The SHG intensity in the Nth layer of an AAA-type 3R MoS2 system increases quadratically as a function of the layer number (Figure S3, Supporting Information)12,17. However, various factors can modulate the quadratic dependence model (~N2), such as the constructive interference by the neighboring dielectric layers, reabsorption of SHG photons by the adjacent crystals, and net variation in the SH dipole moment, which is a function of the stacking sequence with increasing sample thickness (Figure S3 and S4 in Section 3, Supporting Information). Considering all these parameters, the observed layer-dependent SHG tendency of a low-symmetry crystal, such as ReS2, can be modeled as

$$I(2\omega ) = N^n\left| {\chi _S^2} \right|^2\left| F \right|^2f\left( \phi \right),$$

where \(\left| F \right|^2\) is the electric field enhancement induced by the SiO2 layer and f(ϕ) is the phase function dependent on the angle between the input laser polarization and the initial crystallographic orientation. Here, the power factor (n) of N was maintained at 0.6.

To characterize the anisotropic SHG behavior of the ReS2 crystals, we measured the polarization dependency of the SHG signal. Figure 1c depicts the optical images of the 1L and 8–9L samples, which were used to monitor the polarization dependence; the SHG intensities were plotted (Fig. 1d, e) as a function of the sample rotation angle, where the analyzer and polarization of the beam (1.19 eV) were adjusted parallel to each other. More details of the anisotropic SHG are provided in Section 4 of the Supporting Information, Figure S5S7. The anisotropic SHG responses of the 1L ReS2 crystal represent a butterfly-like pattern in the corresponding polar plots (Fig. 1d). However, the polarization dependence of the 8–9L samples exhibited a more tweaked two-lobe circular pattern. The SHG patterns for the ReS2 crystal were consistent with that of the nonlinear optical properties of the Cs point group, which was analogous to the 1T′ phase MoTe2 crystal25. Additionally, a few TEM studies revealed the appearance of in-plane diamond-like Re in the ReS2 1T′ phase1,2,26,27. In this geometry, the incident electric field (Iω) generates a second harmonic signal (I2ω) along the parallel and crossed polarization directions. Therefore, by considering the components (α and β) of the second-order susceptibility tensor, the intensity of the SHG signals of the point group (Cs) can be expressed as \(I\left( {2\omega } \right) \propto \left| {\alpha \,{\mathrm{cos}}^3\theta + \beta \,{\mathrm{cos}}\,\theta \,{\mathrm{sin}}^2\theta } \right|^2\). The values of each component of the susceptibility tensors obtained by fitting were α = 0.5 and β = 2.25 for 1L and α = 0.85 and β = 1.90 for 8L–9L samples. We assume that deviations may be caused by the substrate-induced strain effect or some other possible structural imperfection.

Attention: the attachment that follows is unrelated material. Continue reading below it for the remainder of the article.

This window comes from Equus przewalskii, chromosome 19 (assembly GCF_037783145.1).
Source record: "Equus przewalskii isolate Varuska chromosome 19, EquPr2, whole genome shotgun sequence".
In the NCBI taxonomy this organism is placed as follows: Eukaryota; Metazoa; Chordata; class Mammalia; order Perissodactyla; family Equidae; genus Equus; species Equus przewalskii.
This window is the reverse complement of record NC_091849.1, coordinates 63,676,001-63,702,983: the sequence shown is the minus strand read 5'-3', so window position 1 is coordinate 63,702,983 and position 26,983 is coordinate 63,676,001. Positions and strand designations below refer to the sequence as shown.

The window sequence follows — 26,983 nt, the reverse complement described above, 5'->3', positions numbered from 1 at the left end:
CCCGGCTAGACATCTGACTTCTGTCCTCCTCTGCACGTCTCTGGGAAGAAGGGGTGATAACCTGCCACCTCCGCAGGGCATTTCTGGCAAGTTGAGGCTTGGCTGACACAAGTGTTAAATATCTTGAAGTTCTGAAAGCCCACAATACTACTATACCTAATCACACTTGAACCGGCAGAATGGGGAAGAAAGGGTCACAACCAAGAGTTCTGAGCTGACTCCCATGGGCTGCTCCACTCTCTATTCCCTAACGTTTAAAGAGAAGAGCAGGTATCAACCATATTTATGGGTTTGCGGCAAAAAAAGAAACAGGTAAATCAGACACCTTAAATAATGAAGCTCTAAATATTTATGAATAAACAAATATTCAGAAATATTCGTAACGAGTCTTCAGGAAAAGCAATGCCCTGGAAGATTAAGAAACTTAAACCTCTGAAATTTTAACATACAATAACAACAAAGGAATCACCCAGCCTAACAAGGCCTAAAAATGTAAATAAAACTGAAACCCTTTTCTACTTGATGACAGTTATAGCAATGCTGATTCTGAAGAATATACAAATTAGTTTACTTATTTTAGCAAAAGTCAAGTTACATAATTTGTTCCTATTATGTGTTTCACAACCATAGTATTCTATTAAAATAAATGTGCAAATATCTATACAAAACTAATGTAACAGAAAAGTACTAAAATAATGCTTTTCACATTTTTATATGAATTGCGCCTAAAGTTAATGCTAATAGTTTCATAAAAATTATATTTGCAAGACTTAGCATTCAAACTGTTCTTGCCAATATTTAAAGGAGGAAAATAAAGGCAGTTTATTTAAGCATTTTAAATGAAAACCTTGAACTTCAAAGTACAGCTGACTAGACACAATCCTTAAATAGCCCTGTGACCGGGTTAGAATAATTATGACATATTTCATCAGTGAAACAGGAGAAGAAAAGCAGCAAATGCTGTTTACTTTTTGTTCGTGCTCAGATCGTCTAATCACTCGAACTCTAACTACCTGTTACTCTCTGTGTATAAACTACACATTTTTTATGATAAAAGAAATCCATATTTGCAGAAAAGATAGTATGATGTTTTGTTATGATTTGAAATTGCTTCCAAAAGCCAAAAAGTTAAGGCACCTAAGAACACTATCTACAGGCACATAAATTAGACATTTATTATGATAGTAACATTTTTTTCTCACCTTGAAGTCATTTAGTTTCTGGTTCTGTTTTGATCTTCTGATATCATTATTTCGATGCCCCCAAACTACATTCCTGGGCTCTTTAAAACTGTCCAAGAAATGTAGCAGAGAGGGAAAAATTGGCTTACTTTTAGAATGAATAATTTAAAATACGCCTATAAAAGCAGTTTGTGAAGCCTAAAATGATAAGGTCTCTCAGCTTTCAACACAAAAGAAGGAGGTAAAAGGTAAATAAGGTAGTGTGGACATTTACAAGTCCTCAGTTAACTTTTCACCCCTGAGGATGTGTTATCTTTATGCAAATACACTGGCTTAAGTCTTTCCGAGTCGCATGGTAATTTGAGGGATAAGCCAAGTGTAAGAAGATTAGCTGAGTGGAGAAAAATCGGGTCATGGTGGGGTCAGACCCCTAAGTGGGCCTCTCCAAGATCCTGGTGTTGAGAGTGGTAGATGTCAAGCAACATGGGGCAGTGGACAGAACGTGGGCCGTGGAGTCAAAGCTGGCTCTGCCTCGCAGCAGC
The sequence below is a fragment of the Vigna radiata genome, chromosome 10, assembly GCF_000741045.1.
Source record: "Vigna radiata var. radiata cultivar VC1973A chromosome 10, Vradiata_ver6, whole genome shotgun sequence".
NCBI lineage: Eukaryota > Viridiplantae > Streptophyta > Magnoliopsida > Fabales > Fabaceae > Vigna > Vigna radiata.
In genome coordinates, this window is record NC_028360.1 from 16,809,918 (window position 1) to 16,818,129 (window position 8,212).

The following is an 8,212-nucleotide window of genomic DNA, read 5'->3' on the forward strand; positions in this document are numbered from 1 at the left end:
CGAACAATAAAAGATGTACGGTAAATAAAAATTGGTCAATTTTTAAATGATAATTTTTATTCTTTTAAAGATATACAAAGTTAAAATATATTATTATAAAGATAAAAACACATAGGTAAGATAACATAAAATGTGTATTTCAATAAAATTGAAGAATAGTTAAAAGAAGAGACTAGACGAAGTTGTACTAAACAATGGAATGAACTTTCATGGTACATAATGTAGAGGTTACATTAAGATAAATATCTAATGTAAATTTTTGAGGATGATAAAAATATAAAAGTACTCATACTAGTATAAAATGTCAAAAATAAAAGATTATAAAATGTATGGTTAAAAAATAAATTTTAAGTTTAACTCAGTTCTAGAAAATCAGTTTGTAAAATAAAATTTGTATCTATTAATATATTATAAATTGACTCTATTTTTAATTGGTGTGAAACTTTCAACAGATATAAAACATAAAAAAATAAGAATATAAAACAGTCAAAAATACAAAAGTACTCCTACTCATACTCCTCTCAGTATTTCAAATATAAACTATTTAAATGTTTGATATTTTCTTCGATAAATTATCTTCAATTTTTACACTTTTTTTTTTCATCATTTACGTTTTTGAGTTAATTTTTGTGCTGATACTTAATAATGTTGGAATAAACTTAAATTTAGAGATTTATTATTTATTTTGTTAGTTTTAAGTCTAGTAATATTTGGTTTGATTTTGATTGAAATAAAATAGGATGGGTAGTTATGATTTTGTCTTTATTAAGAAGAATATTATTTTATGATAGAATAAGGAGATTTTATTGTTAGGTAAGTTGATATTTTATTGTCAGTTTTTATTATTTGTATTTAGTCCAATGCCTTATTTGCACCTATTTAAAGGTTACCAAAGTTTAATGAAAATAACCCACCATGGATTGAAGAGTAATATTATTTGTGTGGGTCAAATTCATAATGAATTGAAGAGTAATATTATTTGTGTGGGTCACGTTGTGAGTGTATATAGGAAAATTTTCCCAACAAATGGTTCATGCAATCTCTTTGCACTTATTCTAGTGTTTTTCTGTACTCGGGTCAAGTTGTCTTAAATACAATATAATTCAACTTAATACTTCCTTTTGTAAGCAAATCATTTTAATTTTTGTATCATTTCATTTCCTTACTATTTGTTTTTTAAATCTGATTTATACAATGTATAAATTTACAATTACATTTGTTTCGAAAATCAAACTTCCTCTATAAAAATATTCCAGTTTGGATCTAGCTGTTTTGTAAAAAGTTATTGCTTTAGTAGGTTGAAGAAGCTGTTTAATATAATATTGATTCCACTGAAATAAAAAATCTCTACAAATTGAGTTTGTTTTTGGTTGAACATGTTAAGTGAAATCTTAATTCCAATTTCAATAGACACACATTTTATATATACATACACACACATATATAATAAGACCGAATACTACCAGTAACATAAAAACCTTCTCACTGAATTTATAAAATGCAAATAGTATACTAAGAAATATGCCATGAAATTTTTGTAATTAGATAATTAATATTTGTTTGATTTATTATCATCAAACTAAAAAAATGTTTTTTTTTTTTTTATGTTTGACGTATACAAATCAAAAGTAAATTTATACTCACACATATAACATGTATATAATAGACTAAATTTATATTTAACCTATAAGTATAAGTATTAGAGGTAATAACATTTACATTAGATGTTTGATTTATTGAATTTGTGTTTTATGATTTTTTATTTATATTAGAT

The bilayer sample was initially analyzed by TSHG microspectroscopy because it is the simplest form of the theoretically available SHG, even under strain-free conditions. Figure 2a is a schematic energy diagram of the bilayer ReS2, which depicts the allowed energy transitions induced by the pump and probe beams. The time delay (τ) of the probe beam is schematically illustrated; further, instantaneous two-photon absorption with a high-energy band gap (C exciton or nesting band) is known to be resonated10,16,28. The time-dependent TSHG profiles for three different pump pulses (1.45, 1.57, and 1.75 eV with an ~0.6 mJ/cm2 fluence) are displayed in Fig. 2b. The position of the zero probe delay (time zero) condition was determined based on the maximum sum frequency generation at 2.76 eV by the overlap of the pump and probe beams. A high signal-to-noise (S/N > 50) decay-to-rise-type TSHG profile was observed, which was caused by the loss in the probing SHG signal when the pump beam was tuned to the A excitonic position of 1.57 eV (Figure S8, Supporting Information). The sharp decay near the zero probe delay time was attributed to the electronic effect (bound charge depletion and band gap shrinkage)23,29,30,31. The cross-correlation of the pump and probe beams was illustrated using a Gaussian profile with a full width at half maximum of 120 fs for comparison. Based on the literature31, the decay dynamics of 2D material systems can be modeled using a traditional biexponential fitting or an Auger-related energy-transferring mechanism either through exciton–exciton annihilation (Rate Ne2) or through three-body interaction (Rate Ne3). Given a certain period of time (<40 ps), the exciton-mediated Auger recombination model is sufficient to explain most of the time-resolved SHG spectra. Figure 2c depicts an optical image of the 2L ReS2 flake; the corresponding TSHG experiment was performed in the absence (second image) and presence (third image) of a pump beam (the dotted circle position i in Fig. 2b). The TSHG signal (ΔI) and its phase information can be simply defined as the difference between the SHG signals obtained with and without the pump beams and can be given as follows18. See the Supporting Information for the detailed derivation, Section 4b.

$${\Delta }I^{2\omega } = \left| {I_{{\mathrm{pump}} + {\mathrm{probe}}}^{2\omega } - I_{\mathrm{probe}}^{2\omega }} \right|\\ = \beta \chi _{{\mathrm{Re}} {\mathrm{S}}_{2}}^{2}. \chi _{{\mathrm{Re}} {\mathrm{S}}_{2}}^{3}.\left| {I^{\omega} } \right|^{2}. E_{p} + \gamma . \left| {\chi _{{\mathrm{Re}} {\mathrm{S}}_{2}}}^{3} \right|^{2}. I^{p}.\left| {I^{\omega} } \right|^{2}\\ \propto \left( {k\, {\mathrm{cos}}\, \theta + r\, {\mathrm{cos}}^{2}\theta } \right) \ast I\left( {2\omega } \right)$$
Fig. 2
Fig. 2